Note: Scale 1: 100
Thomas was English-born and educated and had also worked professionally in South Africa. He was only 24 when he arrived in Australia to become general manager. In 1901, aged 29 he became the first member for Dundas in the WA parliament. His position carried social obligations, as indicated in letters found by the present owners during renovations. Mrs Thomas must have tucked her mail into the top of the bedroom mantelpiece as items were found almost 90 years later behind the fireplace surround.
One letter gives an insight into the life of the elite on the goldfields. Written on 13 October 1905 to Mrs Thomas by her son Ron who was in England, it concerns the choice of music and players for soirees in the Thomas home, with opinions on Mendelssohn and Ron's self-assessment as a fiddle player. As if to remind us of the gap between rich and poor, another, dated two days earlier, is from an indigent ex-servant who relates her hard-luck story in an attempt to touch Mrs Thomas for £5.
In 1906 New Austral ceased operation and the house was sold to timber merchant Samuel Rowe who named it 'Leighton'. The house had stables on the western side, and on the east was a gravel tennis court which Rowe adapted for croquet. These facilities were lost when subdivision of the block resulted in new buildings on both sides and deprived the house of its corner location.
Mrs Kath Stewart, a daughter of Samuel Rowe, recalled the stables and hayloft at the back of the house. The older children used the loft for skating but she was discouraged by the 'spiflihater' up there, invented to keep her from climbing up and falling down the chute. 'I can remember our clothes line was raised by wooden clothes line props and when the Aborigines would come to the back door to sell props our dogs would howl loudly.'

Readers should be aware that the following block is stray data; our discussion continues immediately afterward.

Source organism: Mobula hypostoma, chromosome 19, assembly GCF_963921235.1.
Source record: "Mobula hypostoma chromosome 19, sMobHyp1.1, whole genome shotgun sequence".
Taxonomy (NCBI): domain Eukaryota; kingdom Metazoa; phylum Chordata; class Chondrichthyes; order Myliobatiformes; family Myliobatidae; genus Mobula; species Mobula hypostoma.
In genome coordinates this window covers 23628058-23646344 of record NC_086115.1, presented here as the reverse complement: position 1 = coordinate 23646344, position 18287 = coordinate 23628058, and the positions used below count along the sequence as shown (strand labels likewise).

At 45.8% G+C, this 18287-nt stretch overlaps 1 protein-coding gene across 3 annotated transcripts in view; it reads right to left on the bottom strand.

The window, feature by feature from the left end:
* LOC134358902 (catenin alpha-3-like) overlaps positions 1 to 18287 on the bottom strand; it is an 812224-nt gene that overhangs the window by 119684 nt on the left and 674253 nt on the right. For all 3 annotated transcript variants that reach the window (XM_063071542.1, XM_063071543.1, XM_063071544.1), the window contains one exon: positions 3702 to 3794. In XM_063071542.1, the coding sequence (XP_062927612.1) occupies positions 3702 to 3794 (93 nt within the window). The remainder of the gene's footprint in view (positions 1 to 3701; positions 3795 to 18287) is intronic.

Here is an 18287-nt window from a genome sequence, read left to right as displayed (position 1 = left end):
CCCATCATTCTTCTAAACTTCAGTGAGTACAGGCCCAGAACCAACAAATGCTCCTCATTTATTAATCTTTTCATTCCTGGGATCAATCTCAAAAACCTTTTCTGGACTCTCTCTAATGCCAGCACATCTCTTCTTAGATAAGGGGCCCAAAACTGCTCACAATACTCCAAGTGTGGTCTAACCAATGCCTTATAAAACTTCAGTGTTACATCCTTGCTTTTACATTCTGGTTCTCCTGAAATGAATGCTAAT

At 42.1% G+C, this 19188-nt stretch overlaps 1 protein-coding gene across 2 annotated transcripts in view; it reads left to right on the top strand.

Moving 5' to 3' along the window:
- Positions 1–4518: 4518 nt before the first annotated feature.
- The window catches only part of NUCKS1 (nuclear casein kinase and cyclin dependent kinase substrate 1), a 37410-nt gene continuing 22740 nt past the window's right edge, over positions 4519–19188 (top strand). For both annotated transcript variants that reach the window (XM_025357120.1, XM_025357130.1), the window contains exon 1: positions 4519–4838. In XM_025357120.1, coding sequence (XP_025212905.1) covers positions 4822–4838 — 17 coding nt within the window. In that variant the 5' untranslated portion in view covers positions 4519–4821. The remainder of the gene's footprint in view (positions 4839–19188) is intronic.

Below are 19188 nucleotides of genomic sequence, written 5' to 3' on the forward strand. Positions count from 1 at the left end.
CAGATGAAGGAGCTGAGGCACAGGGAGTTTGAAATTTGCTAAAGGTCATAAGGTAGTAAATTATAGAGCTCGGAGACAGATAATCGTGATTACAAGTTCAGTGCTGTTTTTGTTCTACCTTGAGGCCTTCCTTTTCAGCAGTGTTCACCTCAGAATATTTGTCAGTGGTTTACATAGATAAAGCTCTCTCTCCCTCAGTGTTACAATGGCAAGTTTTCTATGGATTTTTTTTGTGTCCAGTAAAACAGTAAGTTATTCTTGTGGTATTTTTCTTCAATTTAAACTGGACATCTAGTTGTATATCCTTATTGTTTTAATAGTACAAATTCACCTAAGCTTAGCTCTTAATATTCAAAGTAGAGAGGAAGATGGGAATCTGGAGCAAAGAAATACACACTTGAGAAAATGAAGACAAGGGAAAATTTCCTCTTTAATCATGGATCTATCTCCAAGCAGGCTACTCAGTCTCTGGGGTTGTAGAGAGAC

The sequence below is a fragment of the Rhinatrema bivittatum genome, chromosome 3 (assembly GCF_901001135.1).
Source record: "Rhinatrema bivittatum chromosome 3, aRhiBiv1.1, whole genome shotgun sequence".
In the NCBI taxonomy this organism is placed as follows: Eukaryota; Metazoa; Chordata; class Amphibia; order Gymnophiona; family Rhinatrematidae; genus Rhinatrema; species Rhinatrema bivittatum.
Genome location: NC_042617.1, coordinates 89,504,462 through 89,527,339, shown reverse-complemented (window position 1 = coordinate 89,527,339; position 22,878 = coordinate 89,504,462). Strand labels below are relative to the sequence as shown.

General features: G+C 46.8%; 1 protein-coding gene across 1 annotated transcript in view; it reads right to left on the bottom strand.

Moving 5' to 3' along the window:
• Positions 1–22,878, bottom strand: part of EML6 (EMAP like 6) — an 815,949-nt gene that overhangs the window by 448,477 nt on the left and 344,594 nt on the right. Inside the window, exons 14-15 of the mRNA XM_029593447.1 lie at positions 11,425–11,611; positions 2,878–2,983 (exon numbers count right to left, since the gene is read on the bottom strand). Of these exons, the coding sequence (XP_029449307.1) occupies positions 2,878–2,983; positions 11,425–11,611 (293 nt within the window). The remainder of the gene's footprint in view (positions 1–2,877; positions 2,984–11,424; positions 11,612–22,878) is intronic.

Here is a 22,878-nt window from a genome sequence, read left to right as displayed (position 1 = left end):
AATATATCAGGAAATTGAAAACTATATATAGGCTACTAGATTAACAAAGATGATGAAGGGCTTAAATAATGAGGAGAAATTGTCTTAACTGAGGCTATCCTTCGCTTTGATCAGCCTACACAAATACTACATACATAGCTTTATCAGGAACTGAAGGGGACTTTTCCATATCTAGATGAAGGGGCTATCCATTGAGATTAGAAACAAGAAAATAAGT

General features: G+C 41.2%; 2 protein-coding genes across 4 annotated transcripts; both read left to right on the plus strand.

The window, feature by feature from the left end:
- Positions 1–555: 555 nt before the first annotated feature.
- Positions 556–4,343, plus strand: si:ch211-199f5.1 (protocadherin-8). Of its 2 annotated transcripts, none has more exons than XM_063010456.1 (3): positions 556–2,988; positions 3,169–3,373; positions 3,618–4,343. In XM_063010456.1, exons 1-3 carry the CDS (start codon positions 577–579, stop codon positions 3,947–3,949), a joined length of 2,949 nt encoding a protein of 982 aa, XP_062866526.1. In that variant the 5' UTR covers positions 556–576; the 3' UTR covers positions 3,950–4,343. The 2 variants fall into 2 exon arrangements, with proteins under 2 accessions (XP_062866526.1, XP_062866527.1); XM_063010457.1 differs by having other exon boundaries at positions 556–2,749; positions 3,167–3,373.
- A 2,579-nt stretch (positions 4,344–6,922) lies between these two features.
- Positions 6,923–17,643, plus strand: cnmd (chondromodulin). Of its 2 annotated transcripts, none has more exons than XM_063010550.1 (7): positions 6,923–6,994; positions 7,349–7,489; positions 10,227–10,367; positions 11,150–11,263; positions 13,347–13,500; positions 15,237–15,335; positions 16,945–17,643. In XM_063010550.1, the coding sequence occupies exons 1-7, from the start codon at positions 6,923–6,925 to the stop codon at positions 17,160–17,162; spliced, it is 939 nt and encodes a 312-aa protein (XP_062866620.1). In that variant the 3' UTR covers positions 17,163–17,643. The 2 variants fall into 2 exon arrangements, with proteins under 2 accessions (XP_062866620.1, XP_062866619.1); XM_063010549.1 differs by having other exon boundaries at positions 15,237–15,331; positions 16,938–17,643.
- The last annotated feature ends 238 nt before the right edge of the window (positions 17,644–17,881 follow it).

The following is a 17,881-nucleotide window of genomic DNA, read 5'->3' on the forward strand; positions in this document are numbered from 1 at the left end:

Mrs Stewart also remembers when her father, a skilled competitive cyclist, 'rode to Kalgoorlie by bicycle twice a week to bring the mail to Coolgardie [78 km round trip] and I believe the dirt track was very bumpy in places'. Rowe had moved his family up from Perth, but they did not stay long, and the house then had a number of tenants.
Ernie Scahill bought 'Leighton' in 1929, and renamed it 'Peter Pan' after winning a motza when Darby Munro rode that celebrated racehorse to its second Melbourne Cup win in 1934. That was in the depths of the Depression, and the year of the Kalgoorlie race riots which led to the house having one of its most infamous temporary occupants. An amateur athlete and serious drinker called Jordan died during a pub brawl which involved barman Claudio Mattaboni, and during the days of anti-immigrant rioting which followed a lynch mob went looking for the alleged killer. Scahill gave refuge to a fellow-publican's employee by assisting Mattaboni to flee to Coolgardie where he hid in the cellar of Peter Pan until order was restored and he could be taken into custody and put on trial (he was acquitted).